A group of New York area “liberals,” the cream of civil society, listen to a group of liberal hacks make arguments against a war on Iraq. All 150 of them seem to agree with the speakers’ standard liberal view about Saddam being a monster but that inspections need time to work, etc. They are quickly turned around by a genuine representation of Iraqi-ness – – a real live Arab!! and not one of those Palestinians either! – Kanan Makiya, who whips them into a cruise-missile left frenzy with talk of how a war in Iraq is a moral imperative, and that Iraqis generally want this war. Makiya could very well genuinely believe that the distant goal of neoliberalism gives moral neccessitation to the slaughter of his country-men by new and improved Patriot missiles cheered on by the patriotic left. As Edward Said has recently pointed out, Makiya has the air of a scoundrel. Not to quibble further, but I never saw Ken Saro-Wiwa beg the United States to invade Nigeria, For that matter, I doubt that many Palestinians or Israeli peace activists think the best way to end the occupation would be for Uncle Sam to rain cluster-bombs on Tel Aviv. No sincere believer in human rights can believe that a large human-rights violator, let alone any nation, impose them.
What’s the point of all this? A particularly vulgar piece of journalism by one George Packer in the Sunday New York Times magazine. In what seems disturbingly like a companion piece, yet more cultural cold-war influenced than a recent Nation article on the “left and 911,” Packer interviews a group of “liberal intellectuals,” all of whom supported US actions in the Balkans in the early 90’s, something Packer terms the “Bosnia consensus.” This is the first step in an underhanded effort to discredit the real antiwar movement, not surprisingly Packer makes a David Horowitz-style intellectual leap and claims Noam Chomsky defended Slobodan Milosevic. Reading the interviews with the “New Humanitarians,” of whom views are mixed in regards to Iraq (but all accept the premise of US power) I found myself wondering why Packer did not find it neccessary to interview one Muslim or Arab writer. I should have known he would end the piece with a few fightin’ words from Makiya.
In fact, Packer deploys horrendous second-person manipulation from the first sentence of the article, of which it seems clear that the purpose is to alienate readers, even those who are antiwar, from participating in any mass movement against the upcoming Iraq war….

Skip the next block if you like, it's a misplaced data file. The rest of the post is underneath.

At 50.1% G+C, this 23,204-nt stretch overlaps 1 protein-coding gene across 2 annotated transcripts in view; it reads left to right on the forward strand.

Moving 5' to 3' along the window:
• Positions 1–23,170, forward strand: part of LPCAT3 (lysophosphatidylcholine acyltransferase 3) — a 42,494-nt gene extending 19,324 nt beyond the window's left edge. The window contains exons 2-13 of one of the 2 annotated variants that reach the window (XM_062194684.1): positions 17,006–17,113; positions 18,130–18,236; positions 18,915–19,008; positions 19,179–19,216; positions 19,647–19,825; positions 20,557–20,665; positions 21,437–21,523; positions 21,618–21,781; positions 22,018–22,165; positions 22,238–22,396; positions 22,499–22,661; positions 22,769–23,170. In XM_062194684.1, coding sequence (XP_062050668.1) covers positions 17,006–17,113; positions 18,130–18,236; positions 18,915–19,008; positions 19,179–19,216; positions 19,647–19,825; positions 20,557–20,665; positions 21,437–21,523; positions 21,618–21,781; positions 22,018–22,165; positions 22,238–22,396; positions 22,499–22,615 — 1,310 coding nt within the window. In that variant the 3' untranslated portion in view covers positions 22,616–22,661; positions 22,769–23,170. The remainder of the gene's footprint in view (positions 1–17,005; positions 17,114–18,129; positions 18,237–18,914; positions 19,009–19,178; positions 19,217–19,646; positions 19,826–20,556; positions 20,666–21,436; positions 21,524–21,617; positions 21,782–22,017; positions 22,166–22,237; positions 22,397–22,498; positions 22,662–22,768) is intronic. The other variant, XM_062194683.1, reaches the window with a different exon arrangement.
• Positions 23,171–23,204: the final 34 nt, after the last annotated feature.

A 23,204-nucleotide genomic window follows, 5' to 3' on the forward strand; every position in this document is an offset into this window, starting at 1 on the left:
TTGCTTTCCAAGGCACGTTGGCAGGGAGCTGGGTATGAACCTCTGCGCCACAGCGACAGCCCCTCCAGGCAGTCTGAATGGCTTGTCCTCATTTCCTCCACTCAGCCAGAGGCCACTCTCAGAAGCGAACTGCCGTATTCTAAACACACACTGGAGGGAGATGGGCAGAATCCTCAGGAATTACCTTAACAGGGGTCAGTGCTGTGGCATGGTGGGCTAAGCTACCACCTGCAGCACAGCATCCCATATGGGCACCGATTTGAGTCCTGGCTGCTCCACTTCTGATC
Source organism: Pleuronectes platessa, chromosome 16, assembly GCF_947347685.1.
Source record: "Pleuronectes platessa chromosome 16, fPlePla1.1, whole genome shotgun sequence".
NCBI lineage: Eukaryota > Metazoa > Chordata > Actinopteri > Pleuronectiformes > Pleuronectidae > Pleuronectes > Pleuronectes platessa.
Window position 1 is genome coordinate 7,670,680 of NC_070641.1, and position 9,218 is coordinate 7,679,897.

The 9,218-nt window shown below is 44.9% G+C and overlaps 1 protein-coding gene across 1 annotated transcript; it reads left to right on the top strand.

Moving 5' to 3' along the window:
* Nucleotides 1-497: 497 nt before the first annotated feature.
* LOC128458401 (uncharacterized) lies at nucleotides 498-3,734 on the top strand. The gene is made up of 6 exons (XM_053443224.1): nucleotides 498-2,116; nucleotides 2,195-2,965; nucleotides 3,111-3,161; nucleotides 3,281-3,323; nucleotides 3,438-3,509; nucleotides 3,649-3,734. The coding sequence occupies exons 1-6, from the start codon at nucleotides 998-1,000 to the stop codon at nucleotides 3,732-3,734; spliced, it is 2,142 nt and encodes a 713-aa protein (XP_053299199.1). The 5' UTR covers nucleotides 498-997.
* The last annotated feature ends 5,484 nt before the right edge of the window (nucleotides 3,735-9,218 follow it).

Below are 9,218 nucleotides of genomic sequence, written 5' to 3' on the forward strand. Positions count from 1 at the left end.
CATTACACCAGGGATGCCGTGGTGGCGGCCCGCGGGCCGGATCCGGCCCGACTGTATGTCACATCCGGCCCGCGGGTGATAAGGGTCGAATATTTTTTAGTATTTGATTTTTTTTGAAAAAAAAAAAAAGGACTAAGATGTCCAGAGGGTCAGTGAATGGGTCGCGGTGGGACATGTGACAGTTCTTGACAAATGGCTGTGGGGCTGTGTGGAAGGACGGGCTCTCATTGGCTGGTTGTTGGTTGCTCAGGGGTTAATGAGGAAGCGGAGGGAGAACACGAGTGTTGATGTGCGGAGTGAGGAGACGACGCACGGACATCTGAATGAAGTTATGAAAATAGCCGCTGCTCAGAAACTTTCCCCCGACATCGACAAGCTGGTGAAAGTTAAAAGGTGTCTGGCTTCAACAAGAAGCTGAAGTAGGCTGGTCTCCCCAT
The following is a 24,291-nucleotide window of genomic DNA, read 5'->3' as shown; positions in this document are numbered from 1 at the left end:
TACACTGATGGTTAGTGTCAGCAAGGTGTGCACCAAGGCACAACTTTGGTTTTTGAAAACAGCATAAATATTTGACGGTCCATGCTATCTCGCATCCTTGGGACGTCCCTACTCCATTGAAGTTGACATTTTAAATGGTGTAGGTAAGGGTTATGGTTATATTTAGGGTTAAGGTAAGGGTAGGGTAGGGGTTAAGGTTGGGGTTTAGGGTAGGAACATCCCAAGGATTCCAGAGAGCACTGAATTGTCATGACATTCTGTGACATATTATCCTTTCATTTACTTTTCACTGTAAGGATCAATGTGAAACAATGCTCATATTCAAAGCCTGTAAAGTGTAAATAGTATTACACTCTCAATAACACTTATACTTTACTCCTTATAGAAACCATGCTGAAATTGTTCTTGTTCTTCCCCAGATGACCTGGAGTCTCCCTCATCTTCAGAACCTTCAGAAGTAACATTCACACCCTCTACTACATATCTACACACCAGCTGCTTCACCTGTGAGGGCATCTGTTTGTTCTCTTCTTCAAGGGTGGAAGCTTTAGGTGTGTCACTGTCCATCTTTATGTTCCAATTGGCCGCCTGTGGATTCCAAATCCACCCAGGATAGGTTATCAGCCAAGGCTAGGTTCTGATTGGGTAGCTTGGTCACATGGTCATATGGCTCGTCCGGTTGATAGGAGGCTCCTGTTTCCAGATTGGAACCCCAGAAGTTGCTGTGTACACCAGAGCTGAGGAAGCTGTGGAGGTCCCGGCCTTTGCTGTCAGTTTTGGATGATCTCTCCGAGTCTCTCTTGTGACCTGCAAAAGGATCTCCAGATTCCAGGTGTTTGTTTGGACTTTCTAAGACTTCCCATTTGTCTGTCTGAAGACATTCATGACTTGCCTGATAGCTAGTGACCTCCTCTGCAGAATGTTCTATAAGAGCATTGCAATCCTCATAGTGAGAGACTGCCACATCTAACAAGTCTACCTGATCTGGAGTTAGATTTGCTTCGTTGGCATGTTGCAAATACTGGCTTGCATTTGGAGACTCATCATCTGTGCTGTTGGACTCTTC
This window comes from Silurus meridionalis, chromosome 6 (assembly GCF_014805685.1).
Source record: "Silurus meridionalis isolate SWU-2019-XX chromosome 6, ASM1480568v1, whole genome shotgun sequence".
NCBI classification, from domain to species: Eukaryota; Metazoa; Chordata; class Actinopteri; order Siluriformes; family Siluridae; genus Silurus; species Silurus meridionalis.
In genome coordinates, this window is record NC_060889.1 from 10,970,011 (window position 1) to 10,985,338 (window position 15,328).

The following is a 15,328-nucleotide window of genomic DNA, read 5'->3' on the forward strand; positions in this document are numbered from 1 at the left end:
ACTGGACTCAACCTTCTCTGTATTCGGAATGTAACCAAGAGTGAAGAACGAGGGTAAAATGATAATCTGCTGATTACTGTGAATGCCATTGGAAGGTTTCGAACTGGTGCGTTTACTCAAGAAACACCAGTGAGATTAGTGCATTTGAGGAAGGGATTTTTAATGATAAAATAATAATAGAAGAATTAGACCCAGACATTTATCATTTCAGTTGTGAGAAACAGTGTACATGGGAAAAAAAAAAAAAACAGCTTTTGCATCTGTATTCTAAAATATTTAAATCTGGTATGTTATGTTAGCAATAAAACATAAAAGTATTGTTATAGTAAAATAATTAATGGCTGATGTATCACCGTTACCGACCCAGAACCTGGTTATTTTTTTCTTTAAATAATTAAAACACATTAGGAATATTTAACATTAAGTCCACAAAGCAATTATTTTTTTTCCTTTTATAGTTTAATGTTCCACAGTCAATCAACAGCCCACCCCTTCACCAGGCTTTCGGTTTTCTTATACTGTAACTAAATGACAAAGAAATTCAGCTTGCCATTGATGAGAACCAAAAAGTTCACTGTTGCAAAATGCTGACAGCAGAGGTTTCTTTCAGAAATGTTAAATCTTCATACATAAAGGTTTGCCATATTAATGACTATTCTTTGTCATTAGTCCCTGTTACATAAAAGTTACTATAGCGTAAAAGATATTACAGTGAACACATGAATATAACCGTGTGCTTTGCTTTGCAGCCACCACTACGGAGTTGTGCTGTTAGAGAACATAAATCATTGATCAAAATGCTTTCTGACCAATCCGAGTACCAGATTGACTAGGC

“If you’re a liberal, why haven’t you joined the antiwar movement? More importantly why is there no antiwar movement that you’d like to join?….Where are the antiwarriors?”
Packer does give lip-service to the growth of antiwar activitiy, but he notes in a Gitlinian fashion that the demonstrators’ slogans are not nuanced enough. Perhaps Leon Weiseltier could have done a better job. This is followed by the claim that being that it is unconsstructive, the antiwar movement is unworthy of “liberal support.” I am wondering if the unnuanced songs of the Civil Rights movement were unworthy of liberal support. Just about every positive mass movement in American history gains elite acceptance, if not implementation through “liberal support,” and this is, underneath the obvious critiques that dogmatic leftists and rightists may have about liberalism, a good thing. The Tet offensive turned a lot of establishment types against the war in Vietnam. Likewise Bush’s expected cavalierness in the face of succesful weapons inspections. Make no mistake, Packer has good timing.
Packer constructs a false dichotomy between the “left” that finds all American actions to be”Imperialist” and a “right” that eschews foreign policy as social work. The “Bosnia consensus” was formed by a number of people, who had previously been anti-war, those who were involved in “the sixties.” These “new humanitarians” were hellbent for leather for each and every Uncle Sam action of the nineties, and following 911, the War on Terrorism. On some level, this should discredit any honest particpation from these types in an honest antiwar movement. Fuck the liberals. Fuck them straight in their ears.